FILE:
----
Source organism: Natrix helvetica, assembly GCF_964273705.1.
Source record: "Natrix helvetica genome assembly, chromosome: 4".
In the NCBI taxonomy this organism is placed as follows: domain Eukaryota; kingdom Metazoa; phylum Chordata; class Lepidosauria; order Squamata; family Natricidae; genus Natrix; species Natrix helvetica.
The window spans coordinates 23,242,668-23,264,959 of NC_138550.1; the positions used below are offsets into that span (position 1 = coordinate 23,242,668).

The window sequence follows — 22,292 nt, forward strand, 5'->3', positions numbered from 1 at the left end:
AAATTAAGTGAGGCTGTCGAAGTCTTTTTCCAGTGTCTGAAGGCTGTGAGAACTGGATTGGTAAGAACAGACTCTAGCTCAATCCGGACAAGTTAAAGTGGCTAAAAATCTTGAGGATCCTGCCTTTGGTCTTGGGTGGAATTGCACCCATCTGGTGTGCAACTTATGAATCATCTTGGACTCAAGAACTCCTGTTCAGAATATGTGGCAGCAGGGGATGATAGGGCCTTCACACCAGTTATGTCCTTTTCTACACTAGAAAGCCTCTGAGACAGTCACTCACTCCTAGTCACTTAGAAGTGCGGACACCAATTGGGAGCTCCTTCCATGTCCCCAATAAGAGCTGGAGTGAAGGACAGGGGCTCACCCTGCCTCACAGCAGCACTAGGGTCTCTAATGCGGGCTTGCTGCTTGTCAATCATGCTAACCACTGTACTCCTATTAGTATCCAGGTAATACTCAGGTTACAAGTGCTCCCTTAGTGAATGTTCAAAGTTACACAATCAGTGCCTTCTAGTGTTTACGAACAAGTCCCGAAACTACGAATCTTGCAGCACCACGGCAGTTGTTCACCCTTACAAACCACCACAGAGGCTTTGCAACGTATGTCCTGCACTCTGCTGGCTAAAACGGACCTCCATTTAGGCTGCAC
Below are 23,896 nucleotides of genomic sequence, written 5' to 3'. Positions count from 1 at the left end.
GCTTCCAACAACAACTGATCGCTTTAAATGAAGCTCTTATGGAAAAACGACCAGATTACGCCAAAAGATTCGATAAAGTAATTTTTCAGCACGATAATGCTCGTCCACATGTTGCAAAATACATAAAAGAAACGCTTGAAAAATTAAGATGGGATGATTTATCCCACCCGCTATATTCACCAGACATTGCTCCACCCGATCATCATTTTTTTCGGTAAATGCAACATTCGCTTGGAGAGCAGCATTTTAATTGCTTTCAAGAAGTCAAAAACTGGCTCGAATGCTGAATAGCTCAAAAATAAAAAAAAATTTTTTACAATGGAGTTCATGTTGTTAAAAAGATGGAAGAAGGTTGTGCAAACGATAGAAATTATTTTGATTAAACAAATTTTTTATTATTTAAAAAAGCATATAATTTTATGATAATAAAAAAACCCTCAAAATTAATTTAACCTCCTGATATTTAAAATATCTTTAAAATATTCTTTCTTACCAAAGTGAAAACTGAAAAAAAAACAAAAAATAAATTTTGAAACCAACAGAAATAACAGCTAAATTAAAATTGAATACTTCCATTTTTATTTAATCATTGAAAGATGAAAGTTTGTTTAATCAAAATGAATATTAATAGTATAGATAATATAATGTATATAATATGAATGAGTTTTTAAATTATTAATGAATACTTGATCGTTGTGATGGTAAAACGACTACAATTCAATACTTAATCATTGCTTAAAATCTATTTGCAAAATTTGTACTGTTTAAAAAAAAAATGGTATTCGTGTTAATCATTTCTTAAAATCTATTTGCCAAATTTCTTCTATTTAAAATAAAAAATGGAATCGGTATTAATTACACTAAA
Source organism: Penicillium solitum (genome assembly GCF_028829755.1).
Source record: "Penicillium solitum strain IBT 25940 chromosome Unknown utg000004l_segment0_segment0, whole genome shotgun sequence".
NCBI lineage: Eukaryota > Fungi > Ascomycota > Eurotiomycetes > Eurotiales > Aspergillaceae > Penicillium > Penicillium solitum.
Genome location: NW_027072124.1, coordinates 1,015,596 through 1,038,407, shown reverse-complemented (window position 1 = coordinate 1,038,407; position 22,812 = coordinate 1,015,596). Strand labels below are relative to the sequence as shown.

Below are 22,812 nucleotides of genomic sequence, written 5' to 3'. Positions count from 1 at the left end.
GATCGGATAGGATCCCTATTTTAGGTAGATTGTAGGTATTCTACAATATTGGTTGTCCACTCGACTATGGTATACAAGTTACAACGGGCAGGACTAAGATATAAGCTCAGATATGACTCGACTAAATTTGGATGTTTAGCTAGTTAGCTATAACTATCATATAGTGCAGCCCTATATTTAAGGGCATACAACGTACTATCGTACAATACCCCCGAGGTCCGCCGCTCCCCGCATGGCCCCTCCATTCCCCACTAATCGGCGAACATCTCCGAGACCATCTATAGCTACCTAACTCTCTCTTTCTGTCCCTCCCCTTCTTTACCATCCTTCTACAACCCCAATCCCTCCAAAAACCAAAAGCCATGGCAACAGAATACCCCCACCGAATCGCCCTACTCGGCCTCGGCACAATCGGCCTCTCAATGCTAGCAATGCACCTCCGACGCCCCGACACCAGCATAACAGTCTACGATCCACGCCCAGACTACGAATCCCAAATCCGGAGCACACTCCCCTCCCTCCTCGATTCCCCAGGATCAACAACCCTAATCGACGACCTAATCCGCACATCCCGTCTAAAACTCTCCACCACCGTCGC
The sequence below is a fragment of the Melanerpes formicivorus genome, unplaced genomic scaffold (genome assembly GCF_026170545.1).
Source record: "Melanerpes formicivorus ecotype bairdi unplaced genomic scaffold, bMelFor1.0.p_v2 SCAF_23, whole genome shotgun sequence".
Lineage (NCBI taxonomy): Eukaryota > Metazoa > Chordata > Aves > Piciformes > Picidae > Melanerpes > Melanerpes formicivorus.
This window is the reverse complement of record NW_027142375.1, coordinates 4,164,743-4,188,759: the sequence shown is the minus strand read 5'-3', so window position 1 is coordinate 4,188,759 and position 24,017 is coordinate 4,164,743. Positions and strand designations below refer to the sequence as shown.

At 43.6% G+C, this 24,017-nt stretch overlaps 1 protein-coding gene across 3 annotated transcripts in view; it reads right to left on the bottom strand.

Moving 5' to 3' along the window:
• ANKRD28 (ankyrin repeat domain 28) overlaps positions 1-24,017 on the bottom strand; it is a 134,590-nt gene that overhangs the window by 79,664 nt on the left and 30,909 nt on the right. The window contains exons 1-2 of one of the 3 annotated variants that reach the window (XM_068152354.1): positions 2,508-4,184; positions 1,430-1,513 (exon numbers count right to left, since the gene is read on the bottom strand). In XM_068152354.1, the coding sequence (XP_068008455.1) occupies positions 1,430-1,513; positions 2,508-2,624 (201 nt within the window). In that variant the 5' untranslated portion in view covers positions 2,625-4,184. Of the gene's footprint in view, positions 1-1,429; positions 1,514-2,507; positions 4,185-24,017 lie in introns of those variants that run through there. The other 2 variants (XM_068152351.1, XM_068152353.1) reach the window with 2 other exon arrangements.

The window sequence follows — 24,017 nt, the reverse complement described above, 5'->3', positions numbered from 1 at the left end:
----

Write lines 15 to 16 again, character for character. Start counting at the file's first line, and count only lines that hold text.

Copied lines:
The sequence below is a fragment of the Melanerpes formicivorus genome, unplaced genomic scaffold (genome assembly GCF_026170545.1).
Source record: "Melanerpes formicivorus ecotype bairdi unplaced genomic scaffold, bMelFor1.0.p_v2 SCAF_23, whole genome shotgun sequence".